EU trading partners accuse bloc of protectionism over carbon tax plan
EU trading partners have criticized the bloc’s plan to introduce the world’s first border tax on carbon, saying it is protectionist and puts export industries at risk, as negotiations to complete the deal drag on until the end of week.
According to two people familiar with the discussions, several developing nations have already begun negotiations with Brussels for more flexibility in the proposals, including possible waivers.
The plan is tentative until a final set of talks conclude this weekend. After that, the agreement must be approved by the EU ambassadors. Pending items include specific dates for their phase-in.
German lawmaker Michael Bloss, a negotiator for the European Parliament, said on Saturday that “a lot was negotiated” on Friday but “little was decided.” Talks “will continue and hopefully conclude negotiations on Europe’s largest climate protection package,” he told Reuters.
Swedish lawmaker Emma Wiesner said Friday’s talks had made a “surprisingly large amount of progress.” Other EU officials told Reuters no agreement had yet been found on the most divisive issues.
The tax will force importers to buy certificates to cover their emissions based on calculations linked to the EU’s own carbon price. The agreement will cover iron, steel, cement, aluminum, fertilizers, hydrogen and electricity generation. A trial period is scheduled to begin in October 2023.
If deemed a success, the EU plans to expand the scheme to other sectors, including cars and organic chemicals.
The plan has drawn criticism from countries including the US and South Africa, which said the Carbon Border Adjustment Mechanism (CBAM) will unfairly penalize their manufacturers.
“We are particularly concerned about things like border adjustment taxes and regulatory requirements that are imposed unilaterally,” Ebrahim Patel, South Africa’s trade minister, told the Financial Times. “If it becomes a huge defining element between north and south, there will be a lot of political resistance.”
“There are a lot of concerns on our side about how this will affect us and our business relationship,” US Trade Representative Katherine Tai said at a conference in Washington this week.
The EU sees the CBAM as a central part of its efforts to reach net zero emissions by 2050, arguing that it will simultaneously encourage countries outside the bloc to decarbonise their industrial sectors.
“CBAM is just a way to threaten third countries to upgrade their climate ambitions as well,” said Mohammed Chahim, a Dutch socialist politician who led negotiations on the law for the European parliament.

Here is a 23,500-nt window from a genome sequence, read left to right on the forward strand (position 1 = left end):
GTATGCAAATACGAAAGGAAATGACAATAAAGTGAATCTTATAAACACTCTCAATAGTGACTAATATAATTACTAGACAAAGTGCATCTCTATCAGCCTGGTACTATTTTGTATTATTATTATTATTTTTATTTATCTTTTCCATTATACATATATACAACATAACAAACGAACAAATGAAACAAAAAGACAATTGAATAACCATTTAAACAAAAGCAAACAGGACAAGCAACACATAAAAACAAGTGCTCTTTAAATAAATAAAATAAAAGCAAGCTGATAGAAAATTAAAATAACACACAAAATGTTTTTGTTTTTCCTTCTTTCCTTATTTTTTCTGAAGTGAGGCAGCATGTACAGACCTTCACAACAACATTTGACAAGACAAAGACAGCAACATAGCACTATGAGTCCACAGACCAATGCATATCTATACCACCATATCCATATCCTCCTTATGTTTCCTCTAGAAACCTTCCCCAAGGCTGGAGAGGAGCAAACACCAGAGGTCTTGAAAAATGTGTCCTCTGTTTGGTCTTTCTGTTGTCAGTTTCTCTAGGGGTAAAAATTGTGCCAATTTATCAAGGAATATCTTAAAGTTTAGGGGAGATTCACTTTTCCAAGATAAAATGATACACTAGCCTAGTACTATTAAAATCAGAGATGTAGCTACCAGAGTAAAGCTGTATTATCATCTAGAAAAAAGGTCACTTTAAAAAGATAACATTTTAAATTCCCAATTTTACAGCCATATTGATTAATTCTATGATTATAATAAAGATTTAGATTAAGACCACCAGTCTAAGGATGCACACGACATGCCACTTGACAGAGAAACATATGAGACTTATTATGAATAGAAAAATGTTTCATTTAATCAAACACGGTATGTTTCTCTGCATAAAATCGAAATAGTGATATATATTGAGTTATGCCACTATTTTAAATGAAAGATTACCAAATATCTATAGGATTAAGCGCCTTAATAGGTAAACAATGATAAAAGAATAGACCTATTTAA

Before Russia invasion of ukraine, was destined to be the country most affected by the CBAM. Russian exports made up the largest share of imports from sectors affected by CBAM, according to a analysis by Berlin-based think tank Adelphi based on EU import data between 2015 and 2019.
The substantial drop in imports from Russia due to the EU sanctions regime and the destruction of the Ukrainian industry has shifted the burden to other countries.
China accounts for about a tenth of affected imports, according to Adelphi, with Turkey and India also affected. China has frequently attacked the tariff since it was first proposed in July last year.
Developing nations with less economic weight and without established systems to measure emissions were more likely to suffer from the introduction of the tax, said Faten Aggad, senior adviser on climate diplomacy at the African Climate Foundation.
“The countries that are most likely to mitigate CBAM risk are the ones that already have adequate carbon counts,” he said. The result could be “de-industrialisation” in African nations that export to the EU.
“Many of these sectors are at risk of losing business unless we pump money into their sustainability and it is very difficult to rebuild them.”
Brazilian steelmakers are concerned that the CBAM will endanger domestic producers. Rather than ship their products to Europe, exporters could target less protected steel markets such as South America.
“Our great concern is not exports to [Europe]”, said Marco Polo de Mello Lopes, executive president of the Aço Brasil Institute, but more material is diverted to the region, leaving the national industry “vulnerable”.
Anger over the move has been exacerbated by the EU’s insistence that the CBAM will encourage others to decarbonise, without providing funds to help poorer countries invest in clean technologies.
CBAM revenues are earmarked for the EU’s internal budget with a flexible commitment to provide climate finance to countries outside the bloc, according to those familiar with the draft text.
Baran Bozoğlu, president of the Association for Climate Change Research and Policy, a nonprofit research team in Ankara, said it would be “beneficial [for the EU] provide various incentives, supports and technologies so that the Turkish economy is not negatively affected.”
He added that exporters would have to pay to calculate their carbon emissions and validate them for reporting to the EU. It was a “great injustice” that they had to cover that cost in addition to paying the CBAM, he said.
Additional reporting from Reuters, Andy Bounds in Brussels, David Pilling in London and Michael Pooler in São Paulo